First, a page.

Welcome to this research guide for HIS2212/3 World Church History: From the Early Church to 1500. This guide will help you find resources that you can use for your Collateral Reading Assignment (CRA), and/or your course project. Helpful links can be found under the Reference Resources, Books, Web Articles, Journal Articles and Websites tabs above. Of course, you may also search for additional resources as well. But these links will bring you to helpful resources for your writing projects.
This course is an introductory study of the history of Christianity from its birth to the destruction of Constantinople and the beginnings of the Reformation. The course provides an introduction to history as a discipline and emphasizes the importance of history in relation to the Christian faith. It deals with the apostolic church; the early church fathers, the spread of Christianity into Asia; the ecumenical councils; the emergence of medieval theology and church practice in the Latin Rite, Greek Rite, and Syriac Rite churches; the interaction of Christianity with the rise of Islam; as well as the beginning of the Renaissance in Europe and demise of the Byzantine Empire. The course content includes a consideration of the contribution of major Christian theologians, the relationship of the church and state in various types, and the rise of monasticism and missions, tracing the geographical expansion of Christianity from Europe and North Africa to across Asia. The lessons are structured so as to enable you to apply insights learned from the past to contemporary situations.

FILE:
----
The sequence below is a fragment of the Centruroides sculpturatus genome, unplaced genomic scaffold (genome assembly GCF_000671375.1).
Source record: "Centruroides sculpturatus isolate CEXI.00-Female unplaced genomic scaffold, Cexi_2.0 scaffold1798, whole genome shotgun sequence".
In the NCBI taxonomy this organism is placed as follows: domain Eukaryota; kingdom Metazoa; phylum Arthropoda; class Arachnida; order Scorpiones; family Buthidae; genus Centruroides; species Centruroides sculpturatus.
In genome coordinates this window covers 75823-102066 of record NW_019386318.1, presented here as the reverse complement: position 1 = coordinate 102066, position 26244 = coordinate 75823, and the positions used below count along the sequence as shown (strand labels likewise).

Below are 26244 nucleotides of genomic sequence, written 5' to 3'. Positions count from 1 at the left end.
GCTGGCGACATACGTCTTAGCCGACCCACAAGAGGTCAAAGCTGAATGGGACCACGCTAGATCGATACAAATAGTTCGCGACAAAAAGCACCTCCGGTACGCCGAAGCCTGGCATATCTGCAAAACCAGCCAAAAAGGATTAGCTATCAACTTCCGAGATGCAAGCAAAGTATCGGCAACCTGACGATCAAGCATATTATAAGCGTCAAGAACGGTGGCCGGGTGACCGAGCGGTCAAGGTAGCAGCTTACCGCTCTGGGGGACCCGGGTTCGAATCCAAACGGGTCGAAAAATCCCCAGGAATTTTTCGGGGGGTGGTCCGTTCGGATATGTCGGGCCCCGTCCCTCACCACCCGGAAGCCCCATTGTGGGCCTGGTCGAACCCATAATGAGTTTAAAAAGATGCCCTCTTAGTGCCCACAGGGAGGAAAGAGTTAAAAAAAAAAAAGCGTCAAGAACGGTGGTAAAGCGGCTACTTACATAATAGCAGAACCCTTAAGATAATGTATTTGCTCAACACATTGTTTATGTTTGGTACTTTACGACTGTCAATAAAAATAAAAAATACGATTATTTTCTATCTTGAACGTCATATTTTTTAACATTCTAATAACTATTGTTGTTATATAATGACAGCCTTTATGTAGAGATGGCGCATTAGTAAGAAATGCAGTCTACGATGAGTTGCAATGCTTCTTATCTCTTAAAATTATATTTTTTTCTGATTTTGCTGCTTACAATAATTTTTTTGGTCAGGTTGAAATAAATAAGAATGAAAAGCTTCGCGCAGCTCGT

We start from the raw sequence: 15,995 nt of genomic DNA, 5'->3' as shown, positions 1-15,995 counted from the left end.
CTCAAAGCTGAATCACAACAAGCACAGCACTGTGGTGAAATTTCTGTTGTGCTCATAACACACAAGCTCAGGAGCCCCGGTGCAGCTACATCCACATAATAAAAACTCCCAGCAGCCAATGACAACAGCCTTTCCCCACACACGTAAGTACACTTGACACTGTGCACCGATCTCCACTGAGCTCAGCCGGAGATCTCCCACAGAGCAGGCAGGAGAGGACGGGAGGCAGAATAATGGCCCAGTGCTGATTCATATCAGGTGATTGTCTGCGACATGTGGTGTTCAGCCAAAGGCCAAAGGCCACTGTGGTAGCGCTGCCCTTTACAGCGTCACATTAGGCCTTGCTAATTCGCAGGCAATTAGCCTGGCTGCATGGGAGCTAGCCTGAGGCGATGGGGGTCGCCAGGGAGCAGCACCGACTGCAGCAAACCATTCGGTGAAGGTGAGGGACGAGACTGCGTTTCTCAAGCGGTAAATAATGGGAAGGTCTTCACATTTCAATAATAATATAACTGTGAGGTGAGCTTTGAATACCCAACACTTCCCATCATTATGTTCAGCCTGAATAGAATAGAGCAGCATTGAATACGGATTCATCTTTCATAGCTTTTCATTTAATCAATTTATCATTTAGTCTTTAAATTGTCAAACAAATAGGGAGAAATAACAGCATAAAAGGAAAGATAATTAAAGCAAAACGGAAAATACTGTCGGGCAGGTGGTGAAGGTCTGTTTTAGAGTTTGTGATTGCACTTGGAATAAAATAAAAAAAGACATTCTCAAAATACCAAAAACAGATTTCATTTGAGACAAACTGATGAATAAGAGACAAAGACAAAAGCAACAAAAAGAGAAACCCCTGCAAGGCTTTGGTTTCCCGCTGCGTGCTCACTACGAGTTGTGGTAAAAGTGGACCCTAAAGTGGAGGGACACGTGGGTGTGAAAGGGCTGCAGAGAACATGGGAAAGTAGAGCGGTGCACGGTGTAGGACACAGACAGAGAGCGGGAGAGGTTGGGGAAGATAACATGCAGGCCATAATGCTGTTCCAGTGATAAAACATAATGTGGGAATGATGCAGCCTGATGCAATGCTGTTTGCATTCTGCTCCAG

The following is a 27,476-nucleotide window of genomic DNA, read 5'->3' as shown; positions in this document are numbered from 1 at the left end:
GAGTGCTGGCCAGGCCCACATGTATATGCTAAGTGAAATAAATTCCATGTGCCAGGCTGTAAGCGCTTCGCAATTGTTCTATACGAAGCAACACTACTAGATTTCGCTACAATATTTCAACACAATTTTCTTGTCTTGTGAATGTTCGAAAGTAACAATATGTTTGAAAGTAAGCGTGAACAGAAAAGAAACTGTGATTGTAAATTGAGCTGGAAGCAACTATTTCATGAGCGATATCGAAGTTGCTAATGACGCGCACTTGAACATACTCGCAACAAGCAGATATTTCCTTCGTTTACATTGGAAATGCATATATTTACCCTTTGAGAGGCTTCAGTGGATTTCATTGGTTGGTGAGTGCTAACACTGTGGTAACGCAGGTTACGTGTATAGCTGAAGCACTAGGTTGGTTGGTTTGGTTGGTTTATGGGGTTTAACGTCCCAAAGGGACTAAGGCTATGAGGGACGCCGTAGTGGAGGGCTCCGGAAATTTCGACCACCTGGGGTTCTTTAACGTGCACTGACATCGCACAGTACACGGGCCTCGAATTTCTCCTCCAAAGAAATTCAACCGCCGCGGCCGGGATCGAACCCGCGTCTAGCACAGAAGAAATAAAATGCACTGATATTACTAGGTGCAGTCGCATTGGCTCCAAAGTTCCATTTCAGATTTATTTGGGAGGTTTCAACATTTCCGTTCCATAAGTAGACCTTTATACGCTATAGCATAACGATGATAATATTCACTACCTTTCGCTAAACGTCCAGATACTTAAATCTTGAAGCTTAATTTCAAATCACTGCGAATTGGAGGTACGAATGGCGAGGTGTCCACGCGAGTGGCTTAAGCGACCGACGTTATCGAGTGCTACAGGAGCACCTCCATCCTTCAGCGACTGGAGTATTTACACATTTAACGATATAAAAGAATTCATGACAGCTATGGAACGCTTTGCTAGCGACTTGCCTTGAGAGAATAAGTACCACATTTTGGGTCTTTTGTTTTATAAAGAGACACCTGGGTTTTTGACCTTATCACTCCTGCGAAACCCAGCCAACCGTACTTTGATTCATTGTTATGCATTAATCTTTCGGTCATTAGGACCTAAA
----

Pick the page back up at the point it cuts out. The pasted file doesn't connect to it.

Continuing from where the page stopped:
Global University does not necessarily agree with all the views represented in the resources in this guide. These are provided for the student to contrast and compare with the Biblical text and ideas presented in the Global University IST.
Hi! My name is Mark Erickson. I am the professor for the World Church History: From the Early Church to 1500 course. Feel free to ask any question you might have about the course. This short document explains the theory and practices behind the Global University Instructional Design that seeks to approximate the interaction of a classroom professor with students.